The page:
Cribb feels his school should compete in the same division with the Seahawks and Eagles. But such a move creates just as much imbalance against schools like Hilton Head High, Payne said, who suggested the state's largest schools form a sixth division to create a more even playing field.

"Then you've got a situation where maybe Bluffton is 5, but the teams that have 3,000 kids are 6," he said. " ... It's a true separation. That way Bluffton doesn't feel slighted by going to 5, and then if Bluffton were to come back into 4 we won't feel slighted because we have (fewer) kids than Bluffton."

Battery Creek would be the area's only Division 3 school, competing in Region 8 alongside Georgetown, Hanahan, Stall and Timberland. Ridgeland-Hardeeville and Whale Branch would be in Division 2's Regions 5 and 8, respectively.

The moves ensure all of the state's teams shift to 11-game regular seasons, Singleton wrote, while also allowing for more games to be scheduled for financial benefits rather than for playoff implications.

"I do like simplifying and consolidating," Cribb said. "I do like the fact that we won't have as many champions. ... And I also think five weeks is way too long for the playoffs."

"I think this is definitely going to pass," he added.


A look at what other area head football coaches have to say about the S.C. High School League's mock five-division reclassification for football:

Battery Creek's Jim Shuman

  • "For us at Battery Creek I feel like it would be something that would cause us to take a few steps back after we've finally taken a few steps forward. For our kids and our players and our program, I would really hope we're able to stay where we're at because we're able to be competitive."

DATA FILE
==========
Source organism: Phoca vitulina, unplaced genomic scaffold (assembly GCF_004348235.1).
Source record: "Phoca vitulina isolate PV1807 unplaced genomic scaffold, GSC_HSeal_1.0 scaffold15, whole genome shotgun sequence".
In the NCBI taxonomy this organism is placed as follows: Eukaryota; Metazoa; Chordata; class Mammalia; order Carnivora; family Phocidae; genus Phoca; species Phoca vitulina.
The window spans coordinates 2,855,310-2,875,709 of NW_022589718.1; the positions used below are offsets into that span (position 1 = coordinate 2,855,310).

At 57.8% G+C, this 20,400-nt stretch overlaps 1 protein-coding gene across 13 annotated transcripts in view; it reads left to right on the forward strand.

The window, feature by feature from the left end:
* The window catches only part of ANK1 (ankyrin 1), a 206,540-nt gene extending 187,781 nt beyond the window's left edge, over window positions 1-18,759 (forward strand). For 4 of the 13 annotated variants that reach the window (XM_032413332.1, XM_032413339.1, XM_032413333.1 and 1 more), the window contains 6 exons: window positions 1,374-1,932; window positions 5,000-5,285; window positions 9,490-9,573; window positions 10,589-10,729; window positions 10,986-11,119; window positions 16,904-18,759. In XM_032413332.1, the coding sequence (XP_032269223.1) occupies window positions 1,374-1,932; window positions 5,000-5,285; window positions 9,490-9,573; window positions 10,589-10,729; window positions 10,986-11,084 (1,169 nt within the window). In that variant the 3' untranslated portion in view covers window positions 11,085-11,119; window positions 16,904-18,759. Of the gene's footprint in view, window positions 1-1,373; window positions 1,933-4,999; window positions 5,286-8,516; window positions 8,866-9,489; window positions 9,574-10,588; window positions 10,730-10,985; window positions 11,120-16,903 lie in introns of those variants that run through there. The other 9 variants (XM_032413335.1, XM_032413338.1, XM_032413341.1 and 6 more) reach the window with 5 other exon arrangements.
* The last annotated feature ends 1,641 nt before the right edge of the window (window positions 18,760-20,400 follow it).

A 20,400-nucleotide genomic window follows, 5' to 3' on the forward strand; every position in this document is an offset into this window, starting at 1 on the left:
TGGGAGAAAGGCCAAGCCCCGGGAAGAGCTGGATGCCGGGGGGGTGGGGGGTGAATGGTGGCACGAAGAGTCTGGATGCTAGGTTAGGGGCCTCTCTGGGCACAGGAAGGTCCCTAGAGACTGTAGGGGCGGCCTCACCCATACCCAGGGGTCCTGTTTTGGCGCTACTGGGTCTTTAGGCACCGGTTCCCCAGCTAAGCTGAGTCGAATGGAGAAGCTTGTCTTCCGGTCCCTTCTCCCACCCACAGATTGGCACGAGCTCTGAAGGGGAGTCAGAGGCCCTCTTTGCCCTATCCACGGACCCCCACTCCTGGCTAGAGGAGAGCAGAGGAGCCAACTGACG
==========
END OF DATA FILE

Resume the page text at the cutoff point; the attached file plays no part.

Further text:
• "We don't want to be put in a situation where we're forced to go against schools that are bigger and have more people and force (us) to compete back up at a level that we've gotten away from. For me, I hope it's something that doesn't happen for the sake of our kids and our school."

  • Ridgeland-Hardeeville's Blake Raley

  • "I would prefer we be with Whale Branch and Battery Creek right there together. It helps with travel. We're better with all three right here together if at all possible."

  • "I don't like the 11-game schedule. It's off balance. You like to have the five home, five away, it kind of throws you off."

  • "I've talked to five or six other coaches. It's kind of mixed, half for it, half against it."

  • "I'm for the five classes. I just think it makes a lot more sense. Being in 1-A or 4-A, you've got to worry about that darn points system. It's never cut and dried. This would change that."

  • Whale Branch's Jerry Hatcher

  • "I just wonder why. I guess they want to stop from watering down these state championships, which I kind of agree with."

  • "The possibilities, and I'm OK with it, with who we potentially have to play, well they're no tougher than who we already have. But once you get in the playoffs, it gets a lot tougher. But we're going to eventually go to 2-A anyway."

  • "If you're going to do this, go all the way. Let it be 1-A through 5-A in all sports.

  • "Looking at it, I don't really have a clue what we may possibly end up with. We're going to end up in 2-A eventually anyway and end up playing these same teams. You play who you play. I didn't have a negative thought about it. I was just sort of like, 'Oh well.' "

  • The Island Packet is pleased to provide this opportunity to share information, experiences and observations about what's in the news. Some of the comments may be reprinted elsewhere in the site or in the newspaper. We encourage lively, open debate on the issues of the day, and ask that you refrain from profanity, hate speech, personal comments and remarks that are off point. Thank you for taking the time to offer your thoughts.

    Commenting FAQs | Terms of Service